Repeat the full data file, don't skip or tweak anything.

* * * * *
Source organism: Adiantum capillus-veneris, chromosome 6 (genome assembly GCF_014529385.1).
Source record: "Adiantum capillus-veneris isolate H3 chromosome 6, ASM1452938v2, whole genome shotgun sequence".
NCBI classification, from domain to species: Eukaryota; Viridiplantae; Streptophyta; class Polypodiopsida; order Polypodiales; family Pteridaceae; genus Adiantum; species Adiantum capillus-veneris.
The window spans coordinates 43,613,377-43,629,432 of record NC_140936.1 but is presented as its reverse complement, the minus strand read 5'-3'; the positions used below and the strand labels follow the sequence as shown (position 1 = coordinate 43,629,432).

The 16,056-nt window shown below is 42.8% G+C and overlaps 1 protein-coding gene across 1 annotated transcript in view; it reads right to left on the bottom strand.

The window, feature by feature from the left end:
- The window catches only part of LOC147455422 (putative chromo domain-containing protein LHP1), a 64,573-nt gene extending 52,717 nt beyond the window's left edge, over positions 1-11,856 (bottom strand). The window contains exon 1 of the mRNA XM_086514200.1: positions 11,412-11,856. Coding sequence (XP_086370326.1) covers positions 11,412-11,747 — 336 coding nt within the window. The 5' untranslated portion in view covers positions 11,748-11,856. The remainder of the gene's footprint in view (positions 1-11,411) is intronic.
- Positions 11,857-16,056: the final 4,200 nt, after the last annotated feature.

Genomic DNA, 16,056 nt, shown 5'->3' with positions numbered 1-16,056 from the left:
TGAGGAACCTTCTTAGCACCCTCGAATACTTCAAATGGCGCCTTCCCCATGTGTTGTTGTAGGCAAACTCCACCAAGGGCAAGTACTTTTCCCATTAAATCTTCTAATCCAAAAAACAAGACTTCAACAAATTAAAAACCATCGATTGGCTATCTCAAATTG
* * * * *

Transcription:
Source organism: Adiantum capillus-veneris, chromosome 6 (genome assembly GCF_014529385.1).
Source record: "Adiantum capillus-veneris isolate H3 chromosome 6, ASM1452938v2, whole genome shotgun sequence".
NCBI classification, from domain to species: Eukaryota; Viridiplantae; Streptophyta; class Polypodiopsida; order Polypodiales; family Pteridaceae; genus Adiantum; species Adiantum capillus-veneris.
The window spans coordinates 43,613,377-43,629,432 of record NC_140936.1 but is presented as its reverse complement, the minus strand read 5'-3'; the positions used below and the strand labels follow the sequence as shown (position 1 = coordinate 43,629,432).

The 16,056-nt window shown below is 42.8% G+C and overlaps 1 protein-coding gene across 1 annotated transcript in view; it reads right to left on the bottom strand.

The window, feature by feature from the left end:
- The window catches only part of LOC147455422 (putative chromo domain-containing protein LHP1), a 64,573-nt gene extending 52,717 nt beyond the window's left edge, over positions 1-11,856 (bottom strand). The window contains exon 1 of the mRNA XM_086514200.1: positions 11,412-11,856. Coding sequence (XP_086370326.1) covers positions 11,412-11,747 — 336 coding nt within the window. The 5' untranslated portion in view covers positions 11,748-11,856. The remainder of the gene's footprint in view (positions 1-11,411) is intronic.
- Positions 11,857-16,056: the final 4,200 nt, after the last annotated feature.

Genomic DNA, 16,056 nt, shown 5'->3' with positions numbered 1-16,056 from the left:
TGAGGAACCTTCTTAGCACCCTCGAATACTTCAAATGGCGCCTTCCCCATGTGTTGTTGTAGGCAAACTCCACCAAGGGCAAGTACTTTTCCCATTAAATCTTCTAATCCAAAAAACAAGACTTCAACAAATTAAAAACCATCGATTGGCTATCTCAAATTG